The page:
Becoming a "Partner of Choice" in Pharma 3.0
The Progressions report notes that the pharmaceutical companies that will be successful in Pharma 3.0 will be the ones able to combine their unique assets and attributes with those of potential partners through radical collaborations focused on patient outcomes and the consumer experience. However, successful engagement with these new entrants will require companies to demonstrate that they are the partner of choice in this new health care ecosystem, in three key ways:
Articulating strengths: Pharmaceutical companies have unparalleled knowledge about the drugs they develop, as well as deep understanding of disease states, regulatory pathways and payer requirements. While these strengths could provide significant value in the new ecosystem, companies should recognize that these advantages may be short-lived as non-traditional players could prove quick learners.
Addressing conflicts of interest: The pharmaceutical industry will need to address head on the perception that it has conflicts of interest that would preclude it from being an unbiased partner in innovative business model collaborations. This will be particularly acute in connection to potential perceptions that pharmaceutical companies would favor their own products over their competitors or promote treatment interventions rather than preventive measures. The industry winners will be those companies that actively demonstrate "end to end" value throughout the system with the patient and payers' outcomes paramount.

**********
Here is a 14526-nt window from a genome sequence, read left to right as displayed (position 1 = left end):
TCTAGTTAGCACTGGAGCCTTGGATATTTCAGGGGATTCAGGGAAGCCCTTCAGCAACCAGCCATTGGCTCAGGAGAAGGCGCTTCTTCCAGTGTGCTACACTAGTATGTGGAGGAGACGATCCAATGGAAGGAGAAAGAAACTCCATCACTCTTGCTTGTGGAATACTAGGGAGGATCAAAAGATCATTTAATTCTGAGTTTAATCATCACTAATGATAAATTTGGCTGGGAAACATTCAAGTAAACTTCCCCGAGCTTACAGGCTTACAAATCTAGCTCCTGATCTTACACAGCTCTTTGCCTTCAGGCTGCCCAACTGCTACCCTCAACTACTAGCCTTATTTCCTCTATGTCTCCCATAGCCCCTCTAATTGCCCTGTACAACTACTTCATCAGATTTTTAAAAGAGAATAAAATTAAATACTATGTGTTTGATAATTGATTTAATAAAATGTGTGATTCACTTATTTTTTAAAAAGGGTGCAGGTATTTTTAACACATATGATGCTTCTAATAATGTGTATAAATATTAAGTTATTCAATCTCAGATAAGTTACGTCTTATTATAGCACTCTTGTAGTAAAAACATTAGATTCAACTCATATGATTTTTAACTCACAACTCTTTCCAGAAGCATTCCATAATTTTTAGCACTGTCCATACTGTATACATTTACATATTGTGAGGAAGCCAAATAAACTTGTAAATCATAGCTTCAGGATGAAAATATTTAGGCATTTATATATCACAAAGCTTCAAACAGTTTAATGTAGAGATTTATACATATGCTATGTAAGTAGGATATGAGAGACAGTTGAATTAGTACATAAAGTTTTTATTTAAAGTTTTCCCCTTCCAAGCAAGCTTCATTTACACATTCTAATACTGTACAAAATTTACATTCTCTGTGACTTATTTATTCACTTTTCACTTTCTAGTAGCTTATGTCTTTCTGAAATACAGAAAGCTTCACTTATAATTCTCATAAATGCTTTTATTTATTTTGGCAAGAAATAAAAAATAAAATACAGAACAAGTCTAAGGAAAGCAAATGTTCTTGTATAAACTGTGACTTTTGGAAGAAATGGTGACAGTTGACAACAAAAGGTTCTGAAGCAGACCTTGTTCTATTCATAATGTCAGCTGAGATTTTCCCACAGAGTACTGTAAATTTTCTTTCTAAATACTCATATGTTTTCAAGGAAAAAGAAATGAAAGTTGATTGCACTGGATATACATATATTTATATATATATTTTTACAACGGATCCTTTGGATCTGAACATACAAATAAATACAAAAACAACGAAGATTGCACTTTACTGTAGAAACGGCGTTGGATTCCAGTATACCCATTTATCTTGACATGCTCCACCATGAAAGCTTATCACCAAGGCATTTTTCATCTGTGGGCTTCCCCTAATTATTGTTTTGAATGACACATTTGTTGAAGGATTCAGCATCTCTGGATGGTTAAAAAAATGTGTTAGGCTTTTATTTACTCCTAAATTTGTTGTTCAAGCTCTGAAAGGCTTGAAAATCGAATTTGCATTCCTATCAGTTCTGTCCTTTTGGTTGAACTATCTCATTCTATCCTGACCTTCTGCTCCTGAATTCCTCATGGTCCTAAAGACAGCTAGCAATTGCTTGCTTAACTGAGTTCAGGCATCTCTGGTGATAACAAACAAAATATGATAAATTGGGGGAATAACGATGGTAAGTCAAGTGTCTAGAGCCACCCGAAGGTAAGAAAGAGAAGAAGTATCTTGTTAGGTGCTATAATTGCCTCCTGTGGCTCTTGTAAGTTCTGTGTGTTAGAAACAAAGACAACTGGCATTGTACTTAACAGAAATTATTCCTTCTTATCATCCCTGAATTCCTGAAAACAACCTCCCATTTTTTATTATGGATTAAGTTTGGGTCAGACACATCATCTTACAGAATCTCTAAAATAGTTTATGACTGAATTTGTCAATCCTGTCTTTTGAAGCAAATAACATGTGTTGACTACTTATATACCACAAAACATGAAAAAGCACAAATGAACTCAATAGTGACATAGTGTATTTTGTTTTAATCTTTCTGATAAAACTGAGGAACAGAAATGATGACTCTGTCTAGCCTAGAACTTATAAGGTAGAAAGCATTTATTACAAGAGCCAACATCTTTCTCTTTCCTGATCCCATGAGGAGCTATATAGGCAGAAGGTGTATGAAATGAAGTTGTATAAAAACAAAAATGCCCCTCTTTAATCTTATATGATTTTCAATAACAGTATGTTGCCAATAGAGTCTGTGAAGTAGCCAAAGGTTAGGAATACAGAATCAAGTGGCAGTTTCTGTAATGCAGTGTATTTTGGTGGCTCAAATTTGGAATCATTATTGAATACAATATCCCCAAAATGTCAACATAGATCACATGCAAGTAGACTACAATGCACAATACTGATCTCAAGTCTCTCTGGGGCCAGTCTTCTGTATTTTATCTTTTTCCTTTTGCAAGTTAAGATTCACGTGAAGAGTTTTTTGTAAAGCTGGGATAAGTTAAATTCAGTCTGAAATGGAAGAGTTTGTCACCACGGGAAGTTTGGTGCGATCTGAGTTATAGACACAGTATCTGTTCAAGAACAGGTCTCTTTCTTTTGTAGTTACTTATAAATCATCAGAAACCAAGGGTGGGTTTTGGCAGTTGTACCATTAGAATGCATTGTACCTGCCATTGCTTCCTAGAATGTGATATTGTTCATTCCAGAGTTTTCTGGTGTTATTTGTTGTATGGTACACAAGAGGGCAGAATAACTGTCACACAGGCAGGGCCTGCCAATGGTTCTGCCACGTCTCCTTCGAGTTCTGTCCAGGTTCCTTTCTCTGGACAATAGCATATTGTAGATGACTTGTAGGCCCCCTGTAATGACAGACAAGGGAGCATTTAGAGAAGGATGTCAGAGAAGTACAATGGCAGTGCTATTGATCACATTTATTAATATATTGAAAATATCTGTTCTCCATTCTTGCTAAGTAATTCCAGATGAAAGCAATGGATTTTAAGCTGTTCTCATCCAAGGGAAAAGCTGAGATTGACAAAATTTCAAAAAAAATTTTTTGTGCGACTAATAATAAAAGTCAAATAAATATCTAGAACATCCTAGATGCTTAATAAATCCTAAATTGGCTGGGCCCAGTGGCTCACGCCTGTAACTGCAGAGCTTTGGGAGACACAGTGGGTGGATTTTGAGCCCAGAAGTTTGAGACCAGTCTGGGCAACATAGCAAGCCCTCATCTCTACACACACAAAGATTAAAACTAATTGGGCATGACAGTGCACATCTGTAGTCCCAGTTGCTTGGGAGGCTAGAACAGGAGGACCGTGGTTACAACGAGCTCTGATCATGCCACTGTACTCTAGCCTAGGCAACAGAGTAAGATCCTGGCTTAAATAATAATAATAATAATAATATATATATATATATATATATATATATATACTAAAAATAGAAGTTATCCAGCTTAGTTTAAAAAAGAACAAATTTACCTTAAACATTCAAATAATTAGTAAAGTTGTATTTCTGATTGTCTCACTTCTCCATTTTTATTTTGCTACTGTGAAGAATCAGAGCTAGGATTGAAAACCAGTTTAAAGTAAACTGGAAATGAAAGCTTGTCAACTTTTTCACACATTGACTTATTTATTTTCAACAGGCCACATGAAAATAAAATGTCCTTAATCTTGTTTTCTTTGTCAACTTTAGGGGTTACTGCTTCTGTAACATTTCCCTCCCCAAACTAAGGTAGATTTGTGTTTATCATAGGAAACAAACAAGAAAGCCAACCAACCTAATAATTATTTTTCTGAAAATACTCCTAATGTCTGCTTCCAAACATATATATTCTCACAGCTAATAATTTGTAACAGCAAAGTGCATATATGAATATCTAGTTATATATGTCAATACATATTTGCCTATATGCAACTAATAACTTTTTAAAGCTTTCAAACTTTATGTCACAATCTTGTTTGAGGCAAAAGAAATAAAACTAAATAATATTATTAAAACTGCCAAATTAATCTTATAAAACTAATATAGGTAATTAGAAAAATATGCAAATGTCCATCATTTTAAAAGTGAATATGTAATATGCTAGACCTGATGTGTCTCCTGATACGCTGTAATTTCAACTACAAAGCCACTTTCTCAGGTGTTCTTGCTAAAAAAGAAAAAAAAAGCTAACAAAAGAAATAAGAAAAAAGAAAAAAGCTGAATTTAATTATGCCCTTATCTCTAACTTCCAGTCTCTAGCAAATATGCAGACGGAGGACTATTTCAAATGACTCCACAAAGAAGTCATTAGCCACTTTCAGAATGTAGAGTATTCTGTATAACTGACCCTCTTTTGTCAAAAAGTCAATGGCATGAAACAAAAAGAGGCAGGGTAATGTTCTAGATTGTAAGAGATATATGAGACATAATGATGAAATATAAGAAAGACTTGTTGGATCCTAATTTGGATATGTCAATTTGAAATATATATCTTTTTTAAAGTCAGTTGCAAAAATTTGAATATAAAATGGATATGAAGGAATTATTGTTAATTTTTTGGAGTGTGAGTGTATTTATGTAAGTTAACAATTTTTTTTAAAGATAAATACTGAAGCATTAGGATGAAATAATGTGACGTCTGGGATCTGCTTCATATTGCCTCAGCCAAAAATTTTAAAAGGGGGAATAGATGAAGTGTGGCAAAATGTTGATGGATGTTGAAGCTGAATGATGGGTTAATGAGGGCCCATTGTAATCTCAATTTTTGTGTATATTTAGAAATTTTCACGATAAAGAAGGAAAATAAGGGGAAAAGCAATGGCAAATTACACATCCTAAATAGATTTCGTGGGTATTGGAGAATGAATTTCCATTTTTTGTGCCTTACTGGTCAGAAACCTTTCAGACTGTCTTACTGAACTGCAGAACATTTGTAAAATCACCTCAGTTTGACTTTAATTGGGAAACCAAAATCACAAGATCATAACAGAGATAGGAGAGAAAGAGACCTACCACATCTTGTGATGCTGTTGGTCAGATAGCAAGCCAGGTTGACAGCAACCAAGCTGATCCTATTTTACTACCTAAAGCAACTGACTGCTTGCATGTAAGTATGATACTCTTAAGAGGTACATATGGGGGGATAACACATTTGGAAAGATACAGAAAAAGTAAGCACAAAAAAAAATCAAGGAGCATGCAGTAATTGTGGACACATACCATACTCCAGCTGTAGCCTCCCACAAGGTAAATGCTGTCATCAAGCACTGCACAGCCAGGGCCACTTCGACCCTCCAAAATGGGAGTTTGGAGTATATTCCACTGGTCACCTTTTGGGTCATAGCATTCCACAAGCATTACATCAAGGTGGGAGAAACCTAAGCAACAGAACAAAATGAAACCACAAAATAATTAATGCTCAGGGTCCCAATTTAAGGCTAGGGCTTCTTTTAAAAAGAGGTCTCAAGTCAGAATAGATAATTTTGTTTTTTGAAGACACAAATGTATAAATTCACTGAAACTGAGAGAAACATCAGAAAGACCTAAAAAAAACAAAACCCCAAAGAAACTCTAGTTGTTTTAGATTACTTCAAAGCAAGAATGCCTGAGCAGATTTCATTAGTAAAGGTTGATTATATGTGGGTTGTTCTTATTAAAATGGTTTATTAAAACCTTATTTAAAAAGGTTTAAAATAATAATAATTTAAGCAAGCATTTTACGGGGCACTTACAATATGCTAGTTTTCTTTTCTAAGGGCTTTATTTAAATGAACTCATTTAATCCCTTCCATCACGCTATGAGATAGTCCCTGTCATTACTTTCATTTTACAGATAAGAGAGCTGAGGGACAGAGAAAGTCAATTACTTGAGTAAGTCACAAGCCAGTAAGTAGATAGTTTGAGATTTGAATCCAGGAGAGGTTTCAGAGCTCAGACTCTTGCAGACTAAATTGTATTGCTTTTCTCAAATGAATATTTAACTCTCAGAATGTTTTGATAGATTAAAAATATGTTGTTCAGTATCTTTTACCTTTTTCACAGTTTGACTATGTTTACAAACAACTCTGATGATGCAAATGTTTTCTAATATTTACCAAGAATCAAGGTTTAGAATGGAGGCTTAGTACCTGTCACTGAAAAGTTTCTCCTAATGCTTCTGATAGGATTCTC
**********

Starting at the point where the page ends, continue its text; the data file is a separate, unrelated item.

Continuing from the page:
Taking action to build trust: The industry has seen its reputation decline in recent years. But much of the activity in Pharma 3.0 will occur in communities such as social media, online networks, and patient and disease groups. These communities have their own rules of engagement — requiring openness, unbiased information, and a foundation of trust. Engaging with stakeholders in these Pharma 3.0 communities in ways that are transparent, unbiased and demonstrative of their intent to improve outcomes will go a long way toward helping rebuild trust.
"Success in Pharma 3.0 will require diverse capabilities — from the ability to mine insights from vast pools of dissimilar health data, to rural distribution networks in emerging markets and wireless communication platforms," says Patrick Flochel, EMEIA Life Sciences Leader at Ernst & Young. "No single company has everything that it will take. And in today's resource-strapped business climate, companies will benefit by leveraging investments that other companies have already made, rather than reinventing every wheel. 'Not invented here' was once an admission of inadequacy in this industry. In Pharma 3.0, it will be a source of pride. Collaboration — radical collaboration, and lots of it — is the future."
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SOURCE Ernst & Young